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Tuesday, September 17, 2013

Sam Shepard's Buried Child Comes Home to the Magic Theatre

Posted By on Tue, Sep 17, 2013 at 7:00 AM

Vince's (Patrick Alparone - in air) homecoming is not what he hoped for in Sam Shepard's Buried Child. Also pictured are Bradley (Patrick Kelly Jones - on couch) and Dodge (Rod Gnapp - foreground). - PHOTO: JENNIFER REILEY
  • Photo: Jennifer Reiley
  • Vince's (Patrick Alparone - in air) homecoming is not what he hoped for in Sam Shepard's Buried Child. Also pictured are Bradley (Patrick Kelly Jones - on couch) and Dodge (Rod Gnapp - foreground).
Loretta Greco calls the Magic Theatre, where she is artistic director, "the house that Sam built," referring to Sam Shepard, who she considers America's greatest living playwright - possible the greatest of all time. So opening the season with Buried Child, Shepard's Pulitzer-Prize-winning play that premiered at the Magic in 1978 when Shepard was playwright in residence there, has her so excited her feet might not actually be touching the ground. When Greco first saw the play, the production that didn't capture her imagination. Then she read it, and her opinion changed dramatically.

"It so shook me to my core about the promise of the American dream and the promise of the American family. I thought it was kind of Greek in its size and mythology." Greco said. "Its poetry is so evocative, and I don't mean that in a precious way because it's hilarious too. And then the fact that at its core it's dealing with two cultural taboos- infanticide and incest. I love the Greeks, and I just thought, 'Holy shit.'"

While at the Magic, Shepard had an extremely productive period, writing Fool for Love, True West, Tongues, and Curse of the Starving Class, along with Buried Child. Greco thinks John Lion, the founder of the Magic, contributed to that by understanding the importance of writers having space to do their work.

"John had this visionary notion of giving writers a home," she said. "John was the first one to say that if you tell a writer that we believe in you and we want you to make a canon that the writer would write. It's not an accident that being here engendered some of Sam's greatest work, Buried Child being perhaps the greatest."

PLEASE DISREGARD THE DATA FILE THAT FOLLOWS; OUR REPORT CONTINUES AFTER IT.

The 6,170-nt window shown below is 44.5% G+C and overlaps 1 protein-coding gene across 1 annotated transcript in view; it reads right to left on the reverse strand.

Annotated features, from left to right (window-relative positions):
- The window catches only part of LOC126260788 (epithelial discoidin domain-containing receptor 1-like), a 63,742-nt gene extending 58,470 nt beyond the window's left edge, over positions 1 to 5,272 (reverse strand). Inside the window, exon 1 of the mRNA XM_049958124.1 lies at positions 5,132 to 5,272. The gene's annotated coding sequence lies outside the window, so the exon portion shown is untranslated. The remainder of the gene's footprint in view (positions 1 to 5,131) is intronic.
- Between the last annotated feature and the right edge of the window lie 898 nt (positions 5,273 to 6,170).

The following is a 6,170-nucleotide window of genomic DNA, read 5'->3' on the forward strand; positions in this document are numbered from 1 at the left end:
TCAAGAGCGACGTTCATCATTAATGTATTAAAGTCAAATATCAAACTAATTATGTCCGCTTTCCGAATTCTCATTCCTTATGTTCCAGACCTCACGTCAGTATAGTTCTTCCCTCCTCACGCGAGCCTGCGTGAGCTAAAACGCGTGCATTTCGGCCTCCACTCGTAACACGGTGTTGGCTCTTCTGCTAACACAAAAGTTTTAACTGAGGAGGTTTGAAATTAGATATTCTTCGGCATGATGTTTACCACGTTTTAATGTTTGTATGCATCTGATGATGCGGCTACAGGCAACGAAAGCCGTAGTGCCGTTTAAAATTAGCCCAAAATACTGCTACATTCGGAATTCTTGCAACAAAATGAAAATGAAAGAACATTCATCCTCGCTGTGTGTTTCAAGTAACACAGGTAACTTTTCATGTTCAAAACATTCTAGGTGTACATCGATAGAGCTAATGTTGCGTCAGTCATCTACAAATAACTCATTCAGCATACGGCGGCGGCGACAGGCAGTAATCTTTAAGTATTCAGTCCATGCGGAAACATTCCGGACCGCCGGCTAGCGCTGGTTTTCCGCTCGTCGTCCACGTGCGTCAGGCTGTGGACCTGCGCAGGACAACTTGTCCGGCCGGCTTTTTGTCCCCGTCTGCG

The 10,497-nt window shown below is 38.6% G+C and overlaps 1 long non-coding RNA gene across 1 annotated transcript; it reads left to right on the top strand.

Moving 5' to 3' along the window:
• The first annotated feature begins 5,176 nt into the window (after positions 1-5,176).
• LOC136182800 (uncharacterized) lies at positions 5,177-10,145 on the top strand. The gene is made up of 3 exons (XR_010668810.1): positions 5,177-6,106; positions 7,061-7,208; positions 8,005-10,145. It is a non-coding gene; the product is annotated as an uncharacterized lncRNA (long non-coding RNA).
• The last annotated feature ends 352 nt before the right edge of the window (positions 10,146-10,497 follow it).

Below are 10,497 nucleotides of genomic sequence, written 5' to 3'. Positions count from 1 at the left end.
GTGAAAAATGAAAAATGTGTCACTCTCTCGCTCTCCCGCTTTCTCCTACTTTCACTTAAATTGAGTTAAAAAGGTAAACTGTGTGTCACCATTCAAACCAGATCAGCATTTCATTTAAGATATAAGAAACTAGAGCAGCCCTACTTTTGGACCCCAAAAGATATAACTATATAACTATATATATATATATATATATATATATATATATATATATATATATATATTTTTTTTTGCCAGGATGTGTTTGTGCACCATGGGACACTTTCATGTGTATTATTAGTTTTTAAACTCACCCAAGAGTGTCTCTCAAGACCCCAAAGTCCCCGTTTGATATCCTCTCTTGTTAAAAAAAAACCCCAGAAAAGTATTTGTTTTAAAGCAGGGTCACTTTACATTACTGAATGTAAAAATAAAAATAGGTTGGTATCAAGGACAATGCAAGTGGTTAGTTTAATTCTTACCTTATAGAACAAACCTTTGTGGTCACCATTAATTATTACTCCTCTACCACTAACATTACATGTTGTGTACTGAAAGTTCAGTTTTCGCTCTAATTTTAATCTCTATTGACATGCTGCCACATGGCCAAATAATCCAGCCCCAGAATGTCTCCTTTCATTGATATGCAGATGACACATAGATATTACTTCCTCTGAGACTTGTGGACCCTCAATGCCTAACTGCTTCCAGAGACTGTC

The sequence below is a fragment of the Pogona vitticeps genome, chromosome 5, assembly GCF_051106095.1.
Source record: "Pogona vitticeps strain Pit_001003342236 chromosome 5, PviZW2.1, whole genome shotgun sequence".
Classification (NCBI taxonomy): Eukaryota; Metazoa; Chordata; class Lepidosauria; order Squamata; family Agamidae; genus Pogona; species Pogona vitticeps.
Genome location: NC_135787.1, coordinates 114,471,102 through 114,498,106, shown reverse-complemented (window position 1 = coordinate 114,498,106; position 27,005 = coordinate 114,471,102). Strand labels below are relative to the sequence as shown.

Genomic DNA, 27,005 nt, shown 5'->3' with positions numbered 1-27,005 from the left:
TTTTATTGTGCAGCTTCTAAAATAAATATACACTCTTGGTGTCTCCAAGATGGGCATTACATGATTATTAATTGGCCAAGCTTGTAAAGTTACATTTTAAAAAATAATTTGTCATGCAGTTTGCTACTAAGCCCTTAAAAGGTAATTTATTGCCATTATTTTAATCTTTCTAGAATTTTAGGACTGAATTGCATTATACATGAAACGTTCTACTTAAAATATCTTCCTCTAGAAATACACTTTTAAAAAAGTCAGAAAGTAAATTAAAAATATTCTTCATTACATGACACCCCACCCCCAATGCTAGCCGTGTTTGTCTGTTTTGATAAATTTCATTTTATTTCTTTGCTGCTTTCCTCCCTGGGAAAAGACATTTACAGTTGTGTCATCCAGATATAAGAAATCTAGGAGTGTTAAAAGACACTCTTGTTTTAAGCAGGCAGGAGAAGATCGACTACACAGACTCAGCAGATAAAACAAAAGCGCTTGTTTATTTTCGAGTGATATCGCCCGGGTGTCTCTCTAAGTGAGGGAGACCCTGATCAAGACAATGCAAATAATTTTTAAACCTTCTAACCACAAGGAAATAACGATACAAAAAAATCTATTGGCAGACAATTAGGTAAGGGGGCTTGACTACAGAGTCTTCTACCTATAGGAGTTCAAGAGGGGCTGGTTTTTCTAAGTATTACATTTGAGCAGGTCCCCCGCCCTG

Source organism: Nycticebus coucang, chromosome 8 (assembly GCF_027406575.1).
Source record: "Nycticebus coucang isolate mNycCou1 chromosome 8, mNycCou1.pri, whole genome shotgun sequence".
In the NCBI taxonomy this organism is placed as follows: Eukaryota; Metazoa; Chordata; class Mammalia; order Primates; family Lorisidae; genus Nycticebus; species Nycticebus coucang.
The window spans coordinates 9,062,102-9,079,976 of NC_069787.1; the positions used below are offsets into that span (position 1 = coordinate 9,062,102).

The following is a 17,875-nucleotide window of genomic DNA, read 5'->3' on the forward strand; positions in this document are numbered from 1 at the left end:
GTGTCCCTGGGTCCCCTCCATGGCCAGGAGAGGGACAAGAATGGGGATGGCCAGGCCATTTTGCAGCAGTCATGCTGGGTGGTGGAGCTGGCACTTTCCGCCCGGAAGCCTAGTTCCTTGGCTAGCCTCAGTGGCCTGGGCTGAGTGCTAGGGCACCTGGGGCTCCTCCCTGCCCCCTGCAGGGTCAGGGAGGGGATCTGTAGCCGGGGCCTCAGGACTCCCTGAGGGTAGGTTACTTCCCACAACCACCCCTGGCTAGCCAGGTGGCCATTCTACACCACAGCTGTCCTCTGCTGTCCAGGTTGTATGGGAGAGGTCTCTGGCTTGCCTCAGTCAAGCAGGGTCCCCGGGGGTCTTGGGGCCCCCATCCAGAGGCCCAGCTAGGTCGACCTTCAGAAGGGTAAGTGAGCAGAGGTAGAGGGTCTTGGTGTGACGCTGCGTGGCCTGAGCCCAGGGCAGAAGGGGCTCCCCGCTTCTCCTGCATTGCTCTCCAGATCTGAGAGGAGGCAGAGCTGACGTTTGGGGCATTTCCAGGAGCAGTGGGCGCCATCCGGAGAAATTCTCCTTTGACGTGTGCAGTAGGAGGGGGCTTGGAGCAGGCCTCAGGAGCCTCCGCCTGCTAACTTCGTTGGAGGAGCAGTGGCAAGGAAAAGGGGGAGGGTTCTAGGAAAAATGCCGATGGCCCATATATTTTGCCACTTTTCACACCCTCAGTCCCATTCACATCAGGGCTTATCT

Rod Gnapp as Dodge in"Buried Child" at the Magic Theatre - PHOTO:JENNIFER REILEY
  • Photo:Jennifer Reiley
  • Rod Gnapp as Dodge in"Buried Child" at the Magic Theatre

The revival of Buried Child is part of a five-year celebration, "Sheparding America." Shepard turns 70 in November and along with the Magic, other theaters including Word for Word, Intersection for the Arts/Campo Santo, Crowded Fire, and ACT will have productions and festivities to honor him and his work.

"It's been my dream to have Sam come back home," Greco said. "I want to celebrate an unparalleled canon and I didn't want to do it without him. Last fall, we started a conversation about the plays I'm interested in reimagining, and I want to make new work with him. He's moving into his sixth decade of writing, and he's still unbelievably prolific and productive."

Greco wanted to direct Buried Child in grad school -- but her teachers thought it was too difficult and gave her Eugène Ionesco's Rhinoceros instead. She sees Buried Child as the quintessential Magic play, so directing it now is a joy, she says -- especially with these actors.

"It's a rock and roll cast of local Bay Area gems," Greco said. "Rod Gnapp, Patrick Alparone, and James Wagner are three men that I've worked with repeatedly at the Magic, so to have them as the three generations of men in this play is pretty thrilling."

Buried Child opens Sept. 17 and runs through Oct. 6 at the Magic Theatre, Building D, Fort Mason Center, San Francisco. Tickets are $20-$60.

Loretta Greco talks about the Magic Theatre's 2013-2014 season:

For events in San Francisco this week and beyond, check out our calendar section. Follow us on Twitter at @ExhibitionistSF and like us on Facebook.

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